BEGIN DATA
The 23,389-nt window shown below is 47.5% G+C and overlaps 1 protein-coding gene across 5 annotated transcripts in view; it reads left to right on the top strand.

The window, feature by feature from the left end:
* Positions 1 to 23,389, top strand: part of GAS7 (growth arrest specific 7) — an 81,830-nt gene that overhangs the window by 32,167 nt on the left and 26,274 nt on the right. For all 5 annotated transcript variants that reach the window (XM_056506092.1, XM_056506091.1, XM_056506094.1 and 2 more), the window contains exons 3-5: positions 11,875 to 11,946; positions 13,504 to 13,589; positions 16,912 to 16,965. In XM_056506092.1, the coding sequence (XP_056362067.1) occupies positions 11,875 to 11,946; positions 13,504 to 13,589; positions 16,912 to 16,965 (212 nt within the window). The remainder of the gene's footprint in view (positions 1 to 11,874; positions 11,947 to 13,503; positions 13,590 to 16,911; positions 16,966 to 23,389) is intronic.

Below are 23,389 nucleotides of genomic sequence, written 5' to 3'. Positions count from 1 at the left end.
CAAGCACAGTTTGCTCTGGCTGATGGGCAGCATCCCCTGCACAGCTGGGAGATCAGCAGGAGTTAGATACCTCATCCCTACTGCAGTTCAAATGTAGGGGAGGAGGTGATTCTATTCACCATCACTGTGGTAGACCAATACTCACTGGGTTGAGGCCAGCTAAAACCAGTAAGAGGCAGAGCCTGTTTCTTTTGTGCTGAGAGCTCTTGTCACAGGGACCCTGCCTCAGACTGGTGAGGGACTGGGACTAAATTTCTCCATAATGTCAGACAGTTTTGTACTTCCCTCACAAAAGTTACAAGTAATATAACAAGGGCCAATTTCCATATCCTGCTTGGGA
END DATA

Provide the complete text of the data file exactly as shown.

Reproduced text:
The 23,389-nt window shown below is 47.5% G+C and overlaps 1 protein-coding gene across 5 annotated transcripts in view; it reads left to right on the top strand.

The window, feature by feature from the left end:
* Positions 1 to 23,389, top strand: part of GAS7 (growth arrest specific 7) — an 81,830-nt gene that overhangs the window by 32,167 nt on the left and 26,274 nt on the right. For all 5 annotated transcript variants that reach the window (XM_056506092.1, XM_056506091.1, XM_056506094.1 and 2 more), the window contains exons 3-5: positions 11,875 to 11,946; positions 13,504 to 13,589; positions 16,912 to 16,965. In XM_056506092.1, the coding sequence (XP_056362067.1) occupies positions 11,875 to 11,946; positions 13,504 to 13,589; positions 16,912 to 16,965 (212 nt within the window). The remainder of the gene's footprint in view (positions 1 to 11,874; positions 11,947 to 13,503; positions 13,590 to 16,911; positions 16,966 to 23,389) is intronic.

Below are 23,389 nucleotides of genomic sequence, written 5' to 3'. Positions count from 1 at the left end.
CAAGCACAGTTTGCTCTGGCTGATGGGCAGCATCCCCTGCACAGCTGGGAGATCAGCAGGAGTTAGATACCTCATCCCTACTGCAGTTCAAATGTAGGGGAGGAGGTGATTCTATTCACCATCACTGTGGTAGACCAATACTCACTGGGTTGAGGCCAGCTAAAACCAGTAAGAGGCAGAGCCTGTTTCTTTTGTGCTGAGAGCTCTTGTCACAGGGACCCTGCCTCAGACTGGTGAGGGACTGGGACTAAATTTCTCCATAATGTCAGACAGTTTTGTACTTCCCTCACAAAAGTTACAAGTAATATAACAAGGGCCAATTTCCATATCCTGCTTGGGA